Please don't include me in these mailings. As I think you know, I have different concerns regarding this issue.
I even have one prochoice friend-at least I hope she still is a friend--who ordered a copy of my Book "Legal Warriors" which celebrates my fifty years of legal practice. I suspect that when she found out that my book had about thirty pages of prolife views out of some 800 pages, she decided not to pay for the book. She has also kept the book and will not answer my friendly collection phone calls. This is an attorney no less whose career should be built upon respecting others even when she strongly disagrees with them.
My point is that we must not shut off communication. It is not just courtesy to others, but a decent respect for the views of others. Let's get back to this year's Youth Rally. While I am drawing my best art for the poster signs, Rob Netgen shows up with the loudspeakers. On the snow-covered grass, we shall have our rally. Rob will unroll all the cords and put up the huge rectangular black boxes in their triangular stands. He has also brought a speakers' podium.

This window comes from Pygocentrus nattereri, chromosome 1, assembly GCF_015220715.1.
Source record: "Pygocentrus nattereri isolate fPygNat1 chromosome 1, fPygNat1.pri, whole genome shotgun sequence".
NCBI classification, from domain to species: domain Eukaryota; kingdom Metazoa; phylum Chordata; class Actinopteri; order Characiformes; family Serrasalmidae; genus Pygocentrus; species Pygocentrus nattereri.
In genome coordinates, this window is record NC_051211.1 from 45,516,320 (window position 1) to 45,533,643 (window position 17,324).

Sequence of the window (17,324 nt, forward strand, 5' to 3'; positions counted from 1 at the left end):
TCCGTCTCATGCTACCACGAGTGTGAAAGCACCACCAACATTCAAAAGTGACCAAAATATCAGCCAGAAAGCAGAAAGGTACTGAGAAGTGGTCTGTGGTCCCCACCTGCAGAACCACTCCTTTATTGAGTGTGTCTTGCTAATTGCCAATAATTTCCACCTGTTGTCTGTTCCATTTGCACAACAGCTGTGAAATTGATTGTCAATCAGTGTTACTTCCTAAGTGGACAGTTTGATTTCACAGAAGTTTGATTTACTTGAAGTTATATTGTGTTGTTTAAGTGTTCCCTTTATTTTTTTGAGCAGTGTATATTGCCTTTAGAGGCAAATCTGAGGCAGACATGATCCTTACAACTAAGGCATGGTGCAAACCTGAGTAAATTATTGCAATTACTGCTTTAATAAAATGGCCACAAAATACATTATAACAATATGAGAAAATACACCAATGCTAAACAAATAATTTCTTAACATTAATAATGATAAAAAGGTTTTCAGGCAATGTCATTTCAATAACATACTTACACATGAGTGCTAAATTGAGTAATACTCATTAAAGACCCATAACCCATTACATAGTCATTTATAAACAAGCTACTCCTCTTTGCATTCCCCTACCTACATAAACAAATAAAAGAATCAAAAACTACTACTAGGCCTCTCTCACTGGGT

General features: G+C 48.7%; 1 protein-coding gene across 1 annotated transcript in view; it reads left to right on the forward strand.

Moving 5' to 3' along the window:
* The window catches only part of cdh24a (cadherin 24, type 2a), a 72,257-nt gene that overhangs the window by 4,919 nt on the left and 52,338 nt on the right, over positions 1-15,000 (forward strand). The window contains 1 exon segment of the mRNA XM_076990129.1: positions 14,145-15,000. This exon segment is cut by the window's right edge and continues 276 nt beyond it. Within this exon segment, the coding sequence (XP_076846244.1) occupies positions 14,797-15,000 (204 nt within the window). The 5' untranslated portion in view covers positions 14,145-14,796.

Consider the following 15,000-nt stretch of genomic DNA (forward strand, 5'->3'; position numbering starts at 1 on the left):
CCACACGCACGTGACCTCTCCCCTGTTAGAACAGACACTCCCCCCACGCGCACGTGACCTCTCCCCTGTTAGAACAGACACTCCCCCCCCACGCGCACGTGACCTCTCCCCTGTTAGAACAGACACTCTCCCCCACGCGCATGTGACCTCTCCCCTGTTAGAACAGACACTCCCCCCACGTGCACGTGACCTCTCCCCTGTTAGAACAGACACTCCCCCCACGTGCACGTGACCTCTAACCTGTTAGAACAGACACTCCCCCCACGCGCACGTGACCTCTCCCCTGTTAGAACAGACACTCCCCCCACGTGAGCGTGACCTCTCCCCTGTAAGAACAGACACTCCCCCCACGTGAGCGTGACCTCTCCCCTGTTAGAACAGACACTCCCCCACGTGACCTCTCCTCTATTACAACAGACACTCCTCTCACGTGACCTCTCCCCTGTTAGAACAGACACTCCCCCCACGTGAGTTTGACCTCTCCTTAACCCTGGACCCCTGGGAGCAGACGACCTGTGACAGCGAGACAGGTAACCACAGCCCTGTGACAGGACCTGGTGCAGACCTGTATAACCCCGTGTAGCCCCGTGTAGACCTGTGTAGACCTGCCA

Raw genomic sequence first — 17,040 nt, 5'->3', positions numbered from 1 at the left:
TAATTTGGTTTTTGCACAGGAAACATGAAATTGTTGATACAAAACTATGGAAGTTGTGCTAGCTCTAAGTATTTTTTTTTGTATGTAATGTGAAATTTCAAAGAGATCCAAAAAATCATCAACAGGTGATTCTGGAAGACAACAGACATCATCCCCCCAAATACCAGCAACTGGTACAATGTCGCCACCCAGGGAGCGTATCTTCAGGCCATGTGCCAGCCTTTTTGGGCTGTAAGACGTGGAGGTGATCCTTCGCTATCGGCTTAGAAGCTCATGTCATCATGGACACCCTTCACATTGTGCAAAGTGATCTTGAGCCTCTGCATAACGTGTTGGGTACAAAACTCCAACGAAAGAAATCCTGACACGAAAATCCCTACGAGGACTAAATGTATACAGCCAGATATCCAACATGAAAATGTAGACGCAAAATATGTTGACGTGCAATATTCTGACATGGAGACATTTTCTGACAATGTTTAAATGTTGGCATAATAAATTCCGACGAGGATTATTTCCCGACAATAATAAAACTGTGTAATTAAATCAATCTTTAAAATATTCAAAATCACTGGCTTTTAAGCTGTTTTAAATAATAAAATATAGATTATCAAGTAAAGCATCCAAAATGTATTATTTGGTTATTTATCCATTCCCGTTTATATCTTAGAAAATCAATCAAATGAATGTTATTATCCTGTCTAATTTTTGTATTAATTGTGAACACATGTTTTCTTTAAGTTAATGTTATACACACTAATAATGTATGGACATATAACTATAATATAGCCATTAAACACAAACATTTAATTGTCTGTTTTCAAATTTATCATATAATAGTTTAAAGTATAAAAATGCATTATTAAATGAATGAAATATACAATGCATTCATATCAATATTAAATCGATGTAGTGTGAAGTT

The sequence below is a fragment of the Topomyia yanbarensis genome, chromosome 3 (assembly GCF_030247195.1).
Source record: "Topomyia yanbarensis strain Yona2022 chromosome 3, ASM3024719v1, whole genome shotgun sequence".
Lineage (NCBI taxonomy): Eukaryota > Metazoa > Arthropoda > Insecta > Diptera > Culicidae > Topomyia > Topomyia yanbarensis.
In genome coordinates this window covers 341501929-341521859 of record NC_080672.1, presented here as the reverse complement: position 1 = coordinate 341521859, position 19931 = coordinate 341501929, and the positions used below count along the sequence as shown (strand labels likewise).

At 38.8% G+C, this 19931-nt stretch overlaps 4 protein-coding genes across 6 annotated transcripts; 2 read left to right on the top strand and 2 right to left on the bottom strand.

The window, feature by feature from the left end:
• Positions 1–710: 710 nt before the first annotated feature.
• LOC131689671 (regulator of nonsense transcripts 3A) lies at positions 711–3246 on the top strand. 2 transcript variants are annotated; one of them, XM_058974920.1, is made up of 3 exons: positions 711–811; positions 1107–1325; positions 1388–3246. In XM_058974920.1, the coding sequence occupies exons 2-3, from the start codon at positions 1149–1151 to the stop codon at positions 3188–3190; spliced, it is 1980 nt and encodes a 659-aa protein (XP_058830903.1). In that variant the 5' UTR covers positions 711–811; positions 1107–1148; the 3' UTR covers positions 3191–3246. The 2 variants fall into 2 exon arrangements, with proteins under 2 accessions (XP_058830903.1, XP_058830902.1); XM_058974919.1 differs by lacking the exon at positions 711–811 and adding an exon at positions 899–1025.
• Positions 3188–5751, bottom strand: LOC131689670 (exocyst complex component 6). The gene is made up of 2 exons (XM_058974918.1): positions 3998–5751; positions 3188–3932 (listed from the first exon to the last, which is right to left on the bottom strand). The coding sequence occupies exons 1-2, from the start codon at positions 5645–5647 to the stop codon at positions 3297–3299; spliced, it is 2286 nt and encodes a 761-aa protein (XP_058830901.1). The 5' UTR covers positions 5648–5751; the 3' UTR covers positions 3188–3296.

The event begins now with wonderful prolife songs broadcast everywhere by our Master Technician Rob. He found the songs by googling "Prolife Songs." (Try the google yourself and you will discover so many marvelous lyrics celebrating pro-life.)
Virginia Hanley and her wonderful brother arrive. She will be our Mistress of Ceremonies, opening the Rally and introducing all the speakers. Virginia is quite "ancient" and I only hope she can finish her MC duties before collapsing in a dying heap on the cold sidewalk. Seriously, we all love her and the Hanley family who are longtime prolife veterans.
Reverend Ken Sundermeir and his friends arrive. He has brought many signs and spokespersons including a young guitarist. More people reach our destination and soon we have a good representative group whose enthusiastic presence warm this freezing day.
Attorney Steve shows up and he grabs the "HONK FOR LIFE" poster, which was leaning against an icy light pole. He stands tall by the curb and holds the sign up to each vehicle that zips by on Lakeside Avenue.
Meanwhile we held our other prolife signs high all along the curb of Lakeside Avenue. The "HONK FOR LIFE" sign draws many appreciative beeps from the cars going by.